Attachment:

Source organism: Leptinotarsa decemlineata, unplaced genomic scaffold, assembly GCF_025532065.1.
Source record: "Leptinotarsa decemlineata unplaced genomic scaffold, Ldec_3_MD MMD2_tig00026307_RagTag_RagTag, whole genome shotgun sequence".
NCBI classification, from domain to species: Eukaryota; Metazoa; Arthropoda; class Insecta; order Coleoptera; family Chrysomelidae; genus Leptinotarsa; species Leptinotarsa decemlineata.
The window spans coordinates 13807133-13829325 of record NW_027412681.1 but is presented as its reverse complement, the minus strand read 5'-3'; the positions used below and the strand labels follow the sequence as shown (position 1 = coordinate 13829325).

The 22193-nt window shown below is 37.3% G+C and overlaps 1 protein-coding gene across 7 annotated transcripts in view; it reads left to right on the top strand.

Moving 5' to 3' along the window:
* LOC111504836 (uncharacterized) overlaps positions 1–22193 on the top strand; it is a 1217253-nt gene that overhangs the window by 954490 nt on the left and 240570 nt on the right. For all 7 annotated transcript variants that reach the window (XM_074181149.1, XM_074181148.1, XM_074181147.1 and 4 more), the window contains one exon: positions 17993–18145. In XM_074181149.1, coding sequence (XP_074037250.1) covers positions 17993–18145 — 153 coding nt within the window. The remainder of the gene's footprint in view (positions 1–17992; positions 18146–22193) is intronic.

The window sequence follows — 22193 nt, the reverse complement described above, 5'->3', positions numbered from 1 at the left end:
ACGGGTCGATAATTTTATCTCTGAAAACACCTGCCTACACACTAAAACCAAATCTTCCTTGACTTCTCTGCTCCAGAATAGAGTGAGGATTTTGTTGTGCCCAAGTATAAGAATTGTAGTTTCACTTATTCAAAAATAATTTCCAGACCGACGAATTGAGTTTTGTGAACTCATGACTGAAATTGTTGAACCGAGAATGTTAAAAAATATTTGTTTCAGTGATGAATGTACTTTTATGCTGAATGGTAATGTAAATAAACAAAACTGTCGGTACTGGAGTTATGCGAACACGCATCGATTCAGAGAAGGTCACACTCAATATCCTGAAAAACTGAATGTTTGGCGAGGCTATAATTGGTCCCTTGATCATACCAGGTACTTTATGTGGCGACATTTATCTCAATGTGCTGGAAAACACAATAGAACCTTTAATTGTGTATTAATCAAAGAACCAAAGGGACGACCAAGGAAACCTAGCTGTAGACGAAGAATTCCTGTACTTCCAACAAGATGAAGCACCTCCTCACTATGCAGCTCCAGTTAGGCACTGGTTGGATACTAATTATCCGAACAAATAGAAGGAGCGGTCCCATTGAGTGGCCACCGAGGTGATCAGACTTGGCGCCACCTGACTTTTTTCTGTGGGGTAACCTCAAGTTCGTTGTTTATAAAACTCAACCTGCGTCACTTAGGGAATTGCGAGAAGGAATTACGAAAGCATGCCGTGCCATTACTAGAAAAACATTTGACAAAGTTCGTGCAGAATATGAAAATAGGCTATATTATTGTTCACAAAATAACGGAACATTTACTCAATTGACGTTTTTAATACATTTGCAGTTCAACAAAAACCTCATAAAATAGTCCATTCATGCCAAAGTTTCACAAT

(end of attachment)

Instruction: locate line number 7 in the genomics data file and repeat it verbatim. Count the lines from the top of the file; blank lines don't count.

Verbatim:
* LOC111504836 (uncharacterized) overlaps positions 1–22193 on the top strand; it is a 1217253-nt gene that overhangs the window by 954490 nt on the left and 240570 nt on the right. For all 7 annotated transcript variants that reach the window (XM_074181149.1, XM_074181148.1, XM_074181147.1 and 4 more), the window contains one exon: positions 17993–18145. In XM_074181149.1, coding sequence (XP_074037250.1) covers positions 17993–18145 — 153 coding nt within the window. The remainder of the gene's footprint in view (positions 1–17992; positions 18146–22193) is intronic.